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Applied Combinatorics

Section 4.5 Discussion

Carlos, Dave and Yolanda were fascinated by the discussion on complexity. Zori was less enthusiastic but even she sensed that the question of which problems could be solved quickly had practical implications. She could even predict that people could earn a nice income solving problems faster and more accurately than their competition.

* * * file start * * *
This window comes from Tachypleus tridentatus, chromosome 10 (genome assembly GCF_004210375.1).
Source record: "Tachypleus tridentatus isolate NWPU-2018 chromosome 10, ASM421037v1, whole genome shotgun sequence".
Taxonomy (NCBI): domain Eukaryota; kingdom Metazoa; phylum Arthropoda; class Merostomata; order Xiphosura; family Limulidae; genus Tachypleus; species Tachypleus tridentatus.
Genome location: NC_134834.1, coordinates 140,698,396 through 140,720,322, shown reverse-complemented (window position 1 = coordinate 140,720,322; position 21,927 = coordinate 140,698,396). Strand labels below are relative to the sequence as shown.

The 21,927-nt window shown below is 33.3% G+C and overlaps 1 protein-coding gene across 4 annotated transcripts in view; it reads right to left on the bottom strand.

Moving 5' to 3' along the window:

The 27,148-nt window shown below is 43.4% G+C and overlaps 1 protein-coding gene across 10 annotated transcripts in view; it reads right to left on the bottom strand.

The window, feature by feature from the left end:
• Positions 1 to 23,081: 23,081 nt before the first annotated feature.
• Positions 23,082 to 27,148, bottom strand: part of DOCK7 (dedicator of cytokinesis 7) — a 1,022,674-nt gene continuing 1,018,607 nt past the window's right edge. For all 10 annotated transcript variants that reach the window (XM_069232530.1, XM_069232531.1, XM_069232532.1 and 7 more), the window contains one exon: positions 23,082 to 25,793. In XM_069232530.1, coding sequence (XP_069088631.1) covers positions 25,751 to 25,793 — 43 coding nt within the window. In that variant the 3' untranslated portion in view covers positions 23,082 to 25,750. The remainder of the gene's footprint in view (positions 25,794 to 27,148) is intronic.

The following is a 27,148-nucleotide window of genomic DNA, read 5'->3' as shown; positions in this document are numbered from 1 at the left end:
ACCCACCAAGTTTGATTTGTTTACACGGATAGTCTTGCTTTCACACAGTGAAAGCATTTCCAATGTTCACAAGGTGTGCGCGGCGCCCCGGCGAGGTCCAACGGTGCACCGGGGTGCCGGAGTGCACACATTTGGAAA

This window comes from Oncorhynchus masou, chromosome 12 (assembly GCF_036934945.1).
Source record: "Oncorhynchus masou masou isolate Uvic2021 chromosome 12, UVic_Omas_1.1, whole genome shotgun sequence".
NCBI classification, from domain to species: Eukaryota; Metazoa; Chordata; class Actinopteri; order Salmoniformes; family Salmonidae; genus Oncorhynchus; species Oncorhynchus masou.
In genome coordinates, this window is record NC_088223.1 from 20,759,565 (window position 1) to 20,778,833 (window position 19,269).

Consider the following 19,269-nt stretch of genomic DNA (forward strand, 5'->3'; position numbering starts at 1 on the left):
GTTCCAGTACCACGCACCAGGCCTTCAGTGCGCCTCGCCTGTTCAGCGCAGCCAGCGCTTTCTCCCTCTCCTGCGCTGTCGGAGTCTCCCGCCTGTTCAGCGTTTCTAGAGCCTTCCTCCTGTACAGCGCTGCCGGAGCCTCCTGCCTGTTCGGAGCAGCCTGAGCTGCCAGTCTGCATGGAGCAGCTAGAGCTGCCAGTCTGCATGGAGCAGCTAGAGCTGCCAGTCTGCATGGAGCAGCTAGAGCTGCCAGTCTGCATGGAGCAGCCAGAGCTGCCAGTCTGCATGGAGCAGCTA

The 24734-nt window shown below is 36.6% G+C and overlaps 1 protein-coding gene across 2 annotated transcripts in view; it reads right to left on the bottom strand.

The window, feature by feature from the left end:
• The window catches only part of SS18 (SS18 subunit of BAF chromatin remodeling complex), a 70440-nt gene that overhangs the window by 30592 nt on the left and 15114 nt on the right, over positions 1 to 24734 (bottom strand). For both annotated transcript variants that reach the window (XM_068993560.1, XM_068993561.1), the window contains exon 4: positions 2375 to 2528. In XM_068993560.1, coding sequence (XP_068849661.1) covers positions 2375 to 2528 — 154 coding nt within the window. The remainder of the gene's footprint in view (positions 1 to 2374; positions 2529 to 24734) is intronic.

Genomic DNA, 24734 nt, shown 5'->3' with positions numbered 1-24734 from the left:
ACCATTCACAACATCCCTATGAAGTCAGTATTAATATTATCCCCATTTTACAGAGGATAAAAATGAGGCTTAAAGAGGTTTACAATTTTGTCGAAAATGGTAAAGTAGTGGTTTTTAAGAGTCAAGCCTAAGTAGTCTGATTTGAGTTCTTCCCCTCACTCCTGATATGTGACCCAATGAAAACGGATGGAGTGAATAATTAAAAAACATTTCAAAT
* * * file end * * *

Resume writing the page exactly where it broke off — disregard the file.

Bob remarked, “I’m not sure I understand what’s being talked about here. I don’t see why it can’t be the case that all problems can be solved. Maybe we just don’t know how to do it.” Xing said, “Any finite problem can be solved. There is always a way to list all the possibilities, compare them one by one and take the best one as the answer.” Alice joined in, “Well, a problem might take a long time just because it is big. For example, suppose you are given two DVD’s, each completely full with the data for a large integer. How are you possibly going to multiply them together, even with a large computer and fancy software.” Carlos then offered, “But I think there are really hard problems that any algorithm will take a long time to solve and not just because the input size is large. At this point, I don’t know how to formulate such a problem but I suspect that they exist.”